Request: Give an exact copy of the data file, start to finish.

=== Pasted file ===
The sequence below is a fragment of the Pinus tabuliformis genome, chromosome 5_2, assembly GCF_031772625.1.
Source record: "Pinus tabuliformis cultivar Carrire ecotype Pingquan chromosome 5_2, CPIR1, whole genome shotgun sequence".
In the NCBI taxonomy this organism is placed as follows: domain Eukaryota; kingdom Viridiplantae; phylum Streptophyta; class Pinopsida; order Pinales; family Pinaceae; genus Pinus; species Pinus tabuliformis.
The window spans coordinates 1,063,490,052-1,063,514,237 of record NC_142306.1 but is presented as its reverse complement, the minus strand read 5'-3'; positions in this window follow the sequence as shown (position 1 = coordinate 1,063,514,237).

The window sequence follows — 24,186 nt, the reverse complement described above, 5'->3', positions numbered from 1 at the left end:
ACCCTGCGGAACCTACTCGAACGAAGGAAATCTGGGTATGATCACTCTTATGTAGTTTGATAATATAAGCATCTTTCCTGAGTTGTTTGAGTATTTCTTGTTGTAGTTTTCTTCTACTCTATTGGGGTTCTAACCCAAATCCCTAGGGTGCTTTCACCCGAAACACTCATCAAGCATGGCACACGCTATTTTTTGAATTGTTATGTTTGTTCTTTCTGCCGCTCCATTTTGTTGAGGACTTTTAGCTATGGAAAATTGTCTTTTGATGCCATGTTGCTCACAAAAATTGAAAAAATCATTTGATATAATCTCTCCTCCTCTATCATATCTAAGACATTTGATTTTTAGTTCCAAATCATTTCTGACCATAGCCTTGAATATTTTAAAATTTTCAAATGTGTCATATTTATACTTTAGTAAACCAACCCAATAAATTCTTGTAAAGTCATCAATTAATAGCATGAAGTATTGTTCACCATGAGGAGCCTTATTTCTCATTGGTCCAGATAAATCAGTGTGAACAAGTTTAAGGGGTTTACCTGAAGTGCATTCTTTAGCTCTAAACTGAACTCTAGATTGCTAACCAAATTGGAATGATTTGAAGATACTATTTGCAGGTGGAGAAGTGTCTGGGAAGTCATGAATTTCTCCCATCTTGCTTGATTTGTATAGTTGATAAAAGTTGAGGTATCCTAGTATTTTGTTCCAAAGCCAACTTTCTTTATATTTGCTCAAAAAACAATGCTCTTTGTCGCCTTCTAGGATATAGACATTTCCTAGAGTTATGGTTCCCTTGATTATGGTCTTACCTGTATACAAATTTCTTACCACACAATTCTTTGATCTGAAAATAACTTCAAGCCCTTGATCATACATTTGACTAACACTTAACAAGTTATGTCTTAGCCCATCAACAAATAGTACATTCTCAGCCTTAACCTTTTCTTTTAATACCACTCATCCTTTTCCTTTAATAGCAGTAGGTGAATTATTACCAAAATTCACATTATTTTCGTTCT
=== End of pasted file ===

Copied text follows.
The sequence below is a fragment of the Pinus tabuliformis genome, chromosome 5_2, assembly GCF_031772625.1.
Source record: "Pinus tabuliformis cultivar Carrire ecotype Pingquan chromosome 5_2, CPIR1, whole genome shotgun sequence".
In the NCBI taxonomy this organism is placed as follows: domain Eukaryota; kingdom Viridiplantae; phylum Streptophyta; class Pinopsida; order Pinales; family Pinaceae; genus Pinus; species Pinus tabuliformis.
The window spans coordinates 1,063,490,052-1,063,514,237 of record NC_142306.1 but is presented as its reverse complement, the minus strand read 5'-3'; positions in this window follow the sequence as shown (position 1 = coordinate 1,063,514,237).

The window sequence follows — 24,186 nt, the reverse complement described above, 5'->3', positions numbered from 1 at the left end:
ACCCTGCGGAACCTACTCGAACGAAGGAAATCTGGGTATGATCACTCTTATGTAGTTTGATAATATAAGCATCTTTCCTGAGTTGTTTGAGTATTTCTTGTTGTAGTTTTCTTCTACTCTATTGGGGTTCTAACCCAAATCCCTAGGGTGCTTTCACCCGAAACACTCATCAAGCATGGCACACGCTATTTTTTGAATTGTTATGTTTGTTCTTTCTGCCGCTCCATTTTGTTGAGGACTTTTAGCTATGGAAAATTGTCTTTTGATGCCATGTTGCTCACAAAAATTGAAAAAATCATTTGATATAATCTCTCCTCCTCTATCATATCTAAGACATTTGATTTTTAGTTCCAAATCATTTCTGACCATAGCCTTGAATATTTTAAAATTTTCAAATGTGTCATATTTATACTTTAGTAAACCAACCCAATAAATTCTTGTAAAGTCATCAATTAATAGCATGAAGTATTGTTCACCATGAGGAGCCTTATTTCTCATTGGTCCAGATAAATCAGTGTGAACAAGTTTAAGGGGTTTACCTGAAGTGCATTCTTTAGCTCTAAACTGAACTCTAGATTGCTAACCAAATTGGAATGATTTGAAGATACTATTTGCAGGTGGAGAAGTGTCTGGGAAGTCATGAATTTCTCCCATCTTGCTTGATTTGTATAGTTGATAAAAGTTGAGGTATCCTAGTATTTTGTTCCAAAGCCAACTTTCTTTATATTTGCTCAAAAAACAATGCTCTTTGTCGCCTTCTAGGATATAGACATTTCCTAGAGTTATGGTTCCCTTGATTATGGTCTTACCTGTATACAAATTTCTTACCACACAATTCTTTGATCTGAAAATAACTTCAAGCCCTTGATCATACATTTGACTAACACTTAACAAGTTATGTCTTAGCCCATCAACAAATAGTACATTCTCAGCCTTAACCTTTTCTTTTAATACCACTCATCCTTTTCCTTTAATAGCAGTAGGTGAATTATTACCAAAATTCACATTATTTTCGTTCT